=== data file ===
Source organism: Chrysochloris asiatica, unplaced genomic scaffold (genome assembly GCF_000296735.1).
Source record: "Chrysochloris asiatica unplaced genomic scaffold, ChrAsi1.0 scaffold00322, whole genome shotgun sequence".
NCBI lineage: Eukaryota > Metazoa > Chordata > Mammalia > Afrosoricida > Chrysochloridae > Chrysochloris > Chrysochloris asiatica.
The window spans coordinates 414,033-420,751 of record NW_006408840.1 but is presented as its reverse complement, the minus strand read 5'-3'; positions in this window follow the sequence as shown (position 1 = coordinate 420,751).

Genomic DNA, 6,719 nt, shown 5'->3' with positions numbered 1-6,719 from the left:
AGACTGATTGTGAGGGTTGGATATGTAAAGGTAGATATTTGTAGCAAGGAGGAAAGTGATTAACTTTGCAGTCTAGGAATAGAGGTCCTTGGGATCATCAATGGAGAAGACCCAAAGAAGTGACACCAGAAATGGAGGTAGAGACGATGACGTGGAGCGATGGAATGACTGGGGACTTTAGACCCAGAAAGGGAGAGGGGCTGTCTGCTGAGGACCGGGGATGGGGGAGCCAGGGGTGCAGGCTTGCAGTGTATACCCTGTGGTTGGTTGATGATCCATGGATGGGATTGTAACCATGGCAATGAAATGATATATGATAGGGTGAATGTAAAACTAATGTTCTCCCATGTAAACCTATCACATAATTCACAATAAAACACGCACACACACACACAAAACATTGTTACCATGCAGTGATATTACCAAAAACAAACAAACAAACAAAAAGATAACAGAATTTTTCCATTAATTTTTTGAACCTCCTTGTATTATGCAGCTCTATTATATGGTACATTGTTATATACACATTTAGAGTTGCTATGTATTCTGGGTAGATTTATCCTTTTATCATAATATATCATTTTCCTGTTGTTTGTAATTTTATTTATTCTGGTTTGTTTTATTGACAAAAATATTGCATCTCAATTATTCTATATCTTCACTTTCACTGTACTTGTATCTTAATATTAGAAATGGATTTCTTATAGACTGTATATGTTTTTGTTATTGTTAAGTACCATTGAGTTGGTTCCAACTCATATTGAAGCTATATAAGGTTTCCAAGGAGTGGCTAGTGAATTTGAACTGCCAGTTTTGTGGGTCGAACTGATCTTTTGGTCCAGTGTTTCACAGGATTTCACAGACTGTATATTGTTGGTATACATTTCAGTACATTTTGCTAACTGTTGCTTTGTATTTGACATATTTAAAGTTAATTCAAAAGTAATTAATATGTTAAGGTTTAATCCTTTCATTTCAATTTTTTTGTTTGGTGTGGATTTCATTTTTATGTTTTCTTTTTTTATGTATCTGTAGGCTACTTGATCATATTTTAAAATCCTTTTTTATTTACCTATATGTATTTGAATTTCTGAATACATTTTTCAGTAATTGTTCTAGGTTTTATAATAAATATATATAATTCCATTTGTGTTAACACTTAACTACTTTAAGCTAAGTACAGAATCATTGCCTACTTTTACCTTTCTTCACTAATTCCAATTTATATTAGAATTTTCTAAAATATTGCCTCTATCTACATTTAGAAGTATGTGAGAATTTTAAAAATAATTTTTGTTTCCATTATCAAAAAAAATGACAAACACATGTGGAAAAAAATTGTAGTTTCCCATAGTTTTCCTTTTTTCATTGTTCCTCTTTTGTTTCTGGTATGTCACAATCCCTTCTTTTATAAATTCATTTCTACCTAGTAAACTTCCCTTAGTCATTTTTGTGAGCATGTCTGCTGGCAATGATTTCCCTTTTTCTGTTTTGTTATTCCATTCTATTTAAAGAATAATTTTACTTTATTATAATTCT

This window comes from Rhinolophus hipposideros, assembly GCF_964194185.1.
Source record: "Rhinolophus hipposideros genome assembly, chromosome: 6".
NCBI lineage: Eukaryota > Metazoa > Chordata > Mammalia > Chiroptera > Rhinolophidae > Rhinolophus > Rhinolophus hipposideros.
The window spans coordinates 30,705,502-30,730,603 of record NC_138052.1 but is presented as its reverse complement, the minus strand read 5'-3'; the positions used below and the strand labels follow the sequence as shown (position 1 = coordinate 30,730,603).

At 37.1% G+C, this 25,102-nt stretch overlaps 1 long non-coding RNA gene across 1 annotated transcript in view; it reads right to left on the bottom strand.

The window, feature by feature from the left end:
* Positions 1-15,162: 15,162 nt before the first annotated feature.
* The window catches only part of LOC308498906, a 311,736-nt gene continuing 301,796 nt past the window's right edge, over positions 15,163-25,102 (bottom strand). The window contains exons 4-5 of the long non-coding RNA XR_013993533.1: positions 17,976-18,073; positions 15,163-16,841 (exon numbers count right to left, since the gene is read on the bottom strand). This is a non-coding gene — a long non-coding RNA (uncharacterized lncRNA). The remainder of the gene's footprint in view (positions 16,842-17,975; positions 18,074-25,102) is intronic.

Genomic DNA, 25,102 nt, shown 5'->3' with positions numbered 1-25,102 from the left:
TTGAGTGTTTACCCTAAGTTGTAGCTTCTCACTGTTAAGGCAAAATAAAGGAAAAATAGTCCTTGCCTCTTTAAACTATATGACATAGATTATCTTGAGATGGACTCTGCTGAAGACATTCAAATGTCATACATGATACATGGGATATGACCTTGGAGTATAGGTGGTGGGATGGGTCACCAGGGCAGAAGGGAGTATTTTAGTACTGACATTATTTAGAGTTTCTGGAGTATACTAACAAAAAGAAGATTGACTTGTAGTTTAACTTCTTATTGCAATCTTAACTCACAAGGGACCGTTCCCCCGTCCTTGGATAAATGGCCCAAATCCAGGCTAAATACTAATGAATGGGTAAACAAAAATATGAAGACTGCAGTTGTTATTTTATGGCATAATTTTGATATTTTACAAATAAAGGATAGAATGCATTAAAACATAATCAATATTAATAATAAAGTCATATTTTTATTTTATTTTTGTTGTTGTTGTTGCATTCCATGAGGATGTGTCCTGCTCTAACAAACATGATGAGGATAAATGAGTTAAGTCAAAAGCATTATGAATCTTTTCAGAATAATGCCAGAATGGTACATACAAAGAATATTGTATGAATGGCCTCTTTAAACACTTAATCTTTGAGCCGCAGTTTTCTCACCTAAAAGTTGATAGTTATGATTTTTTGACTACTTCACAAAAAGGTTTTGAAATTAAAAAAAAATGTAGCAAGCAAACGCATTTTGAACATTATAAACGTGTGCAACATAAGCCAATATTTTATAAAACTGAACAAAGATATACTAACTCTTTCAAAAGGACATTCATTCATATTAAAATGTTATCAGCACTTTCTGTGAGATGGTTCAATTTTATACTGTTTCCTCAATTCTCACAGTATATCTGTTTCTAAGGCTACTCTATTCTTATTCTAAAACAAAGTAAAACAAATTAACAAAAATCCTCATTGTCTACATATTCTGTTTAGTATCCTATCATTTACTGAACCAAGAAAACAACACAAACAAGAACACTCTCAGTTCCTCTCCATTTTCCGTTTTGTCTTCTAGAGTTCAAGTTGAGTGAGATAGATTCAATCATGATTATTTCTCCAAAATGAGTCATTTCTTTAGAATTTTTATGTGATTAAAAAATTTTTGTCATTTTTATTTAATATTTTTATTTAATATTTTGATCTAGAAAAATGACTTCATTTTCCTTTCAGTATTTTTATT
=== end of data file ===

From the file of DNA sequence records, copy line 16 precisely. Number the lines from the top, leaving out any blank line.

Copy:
TTGAGTGTTTACCCTAAGTTGTAGCTTCTCACTGTTAAGGCAAAATAAAGGAAAAATAGTCCTTGCCTCTTTAAACTATATGACATAGATTATCTTGAGATGGACTCTGCTGAAGACATTCAAATGTCATACATGATACATGGGATATGACCTTGGAGTATAGGTGGTGGGATGGGTCACCAGGGCAGAAGGGAGTATTTTAGTACTGACATTATTTAGAGTTTCTGGAGTATACTAACAAAAAGAAGATTGACTTGTAGTTTAACTTCTTATTGCAATCTTAACTCACAAGGGACCGTTCCCCCGTCCTTGGATAAATGGCCCAAATCCAGGCTAAATACTAATGAATGGGTAAACAAAAATATGAAGACTGCAGTTGTTATTTTATGGCATAATTTTGATATTTTACAAATAAAGGATAGAATGCATTAAAACATAATCAATATTAATAATAAAGTCATATTTTTATTTTATTTTTGTTGTTGTTGTTGCATTCCATGAGGATGTGTCCTGCTCTAACAAACATGATGAGGATAAATGAGTTAAGTCAAAAGCATTATGAATCTTTTCAGAATAATGCCAGAATGGTACATACAAAGAATATTGTATGAATGGCCTCTTTAAACACTTAATCTTTGAGCCGCAGTTTTCTCACCTAAAAGTTGATAGTTATGATTTTTTGACTACTTCACAAAAAGGTTTTGAAATTAAAAAAAAATGTAGCAAGCAAACGCATTTTGAACATTATAAACGTGTGCAACATAAGCCAATATTTTATAAAACTGAACAAAGATATACTAACTCTTTCAAAAGGACATTCATTCATATTAAAATGTTATCAGCACTTTCTGTGAGATGGTTCAATTTTATACTGTTTCCTCAATTCTCACAGTATATCTGTTTCTAAGGCTACTCTATTCTTATTCTAAAACAAAGTAAAACAAATTAACAAAAATCCTCATTGTCTACATATTCTGTTTAGTATCCTATCATTTACTGAACCAAGAAAACAACACAAACAAGAACACTCTCAGTTCCTCTCCATTTTCCGTTTTGTCTTCTAGAGTTCAAGTTGAGTGAGATAGATTCAATCATGATTATTTCTCCAAAATGAGTCATTTCTTTAGAATTTTTATGTGATTAAAAAATTTTTGTCATTTTTATTTAATATTTTTATTTAATATTTTGATCTAGAAAAATGACTTCATTTTCCTTTCAGTATTTTTATT